What’s new with satellites is there are a lot more being launched lately and they are a lot smaller, according to Bloomberg.
At 9:28 a.m. on Feb. 15, these animals watched anxiously as an Indian rocket lifted off, roaring through the hot, sticky air. Its payload consisted of 104 satellites, dwarfing the previous world record of 37 set by Russia in 2014. The largest of them weighed 1,500 pounds and was designed to map India’s infrastructure and monitor urban and rural development. Nestled alongside were around a dozen smaller satellites from universities, startups, and research groups. What made the launch a record were the 88 shoebox-size “Dove” satellites built by Planet Labs Inc., a startup in San Francisco.
For the past few years, Planet has been sending batches of its Doves into orbit, each carrying a high-powered telescope and camera programmed to photograph a different swath of Earth. The 88 launched from Sriharikota would join 61 others to become the largest fleet ever put in orbit. Images beamed back by the 61 have been used far and wide: Hedge funds scour Walmart parking lots to measure traffic flows during back-to-school seasons. Farmers assess crop health and estimate optimal harvest times. Activists track Amazonian deforestation and Syrian refugee camps. Spies monitor military buildups and trafficking operations. With all 149 satellites in place, Planet will be able to photograph every inch of Earth’s surface every day—something even the U.S. government can’t do.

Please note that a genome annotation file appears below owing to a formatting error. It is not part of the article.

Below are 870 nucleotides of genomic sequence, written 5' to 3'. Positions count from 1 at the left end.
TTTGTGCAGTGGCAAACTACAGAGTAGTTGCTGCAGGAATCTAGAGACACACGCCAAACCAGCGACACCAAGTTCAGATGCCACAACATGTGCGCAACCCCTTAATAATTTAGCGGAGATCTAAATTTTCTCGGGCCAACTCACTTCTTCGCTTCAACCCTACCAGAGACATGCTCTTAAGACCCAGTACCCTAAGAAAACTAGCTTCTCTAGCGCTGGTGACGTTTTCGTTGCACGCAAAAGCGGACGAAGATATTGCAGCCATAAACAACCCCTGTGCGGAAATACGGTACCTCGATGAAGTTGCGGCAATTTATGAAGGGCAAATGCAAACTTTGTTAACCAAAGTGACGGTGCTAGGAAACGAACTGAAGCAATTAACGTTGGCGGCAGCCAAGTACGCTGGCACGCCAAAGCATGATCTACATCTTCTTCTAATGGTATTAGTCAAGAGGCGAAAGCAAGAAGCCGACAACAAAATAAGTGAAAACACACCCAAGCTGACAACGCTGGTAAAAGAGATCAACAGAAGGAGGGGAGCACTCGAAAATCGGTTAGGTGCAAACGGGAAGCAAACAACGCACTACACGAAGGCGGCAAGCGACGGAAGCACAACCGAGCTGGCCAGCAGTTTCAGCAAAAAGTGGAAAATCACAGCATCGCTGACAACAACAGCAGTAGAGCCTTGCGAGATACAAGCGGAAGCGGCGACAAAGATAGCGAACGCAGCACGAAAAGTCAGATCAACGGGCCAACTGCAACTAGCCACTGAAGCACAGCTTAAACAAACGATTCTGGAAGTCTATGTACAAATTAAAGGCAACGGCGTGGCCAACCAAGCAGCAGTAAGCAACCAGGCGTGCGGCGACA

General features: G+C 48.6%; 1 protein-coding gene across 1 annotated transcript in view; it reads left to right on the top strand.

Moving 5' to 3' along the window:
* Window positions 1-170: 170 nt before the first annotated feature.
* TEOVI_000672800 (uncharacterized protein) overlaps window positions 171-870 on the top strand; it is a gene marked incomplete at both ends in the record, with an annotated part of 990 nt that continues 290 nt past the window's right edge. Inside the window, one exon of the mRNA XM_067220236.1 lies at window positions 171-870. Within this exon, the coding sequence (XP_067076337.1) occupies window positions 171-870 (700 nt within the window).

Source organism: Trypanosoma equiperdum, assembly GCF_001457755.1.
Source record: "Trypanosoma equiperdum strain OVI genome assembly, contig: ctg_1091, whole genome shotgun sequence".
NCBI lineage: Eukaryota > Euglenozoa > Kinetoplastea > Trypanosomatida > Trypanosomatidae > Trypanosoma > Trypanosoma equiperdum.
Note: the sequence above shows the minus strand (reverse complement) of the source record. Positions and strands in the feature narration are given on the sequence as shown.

This satellite constellation is one of many signs that the relationship between humans and space is changing in ways unseen since Russia and the U.S. began sending rockets into orbit six decades ago. Thanks to modern software, artificial intelligence, advances in electronics and materials, and a generation of aggressive, unconventional entrepreneurs, we are awash in space startups. These companies envision an era in which rockets take off daily, filling the skies with satellites that sense Earth’s every action—in effect building a computational shell around our planet. The people constructing this bustling new economic highway promise it will improve life down below, but the future they describe is packed with wonder and controversy in equal measure—and although few have noticed, it’s coming to pass right now.
Overall, this seems good to me. A lot of the problems we have managing our economy are caused by lags between when things happen, when information is available, and when we are able to take action to respond. Real time information gets rid of the lag between when things happen and when we can know about them. This should help us understand what is going on with the natural environment better too, and maybe we can take some action based on that. Finally, I view any move toward less secrecy as a net positive in an era when governments, corporations, and even individuals are going to have ever more dangerous and ever more accessible technology at their disposal.
The biggest drawback might be that we will grow ever more dependent on this type of technology to the point we forget how to live without it, and then when it has inevitable glitches, that is going to cause new problems even as we are solving some older ones.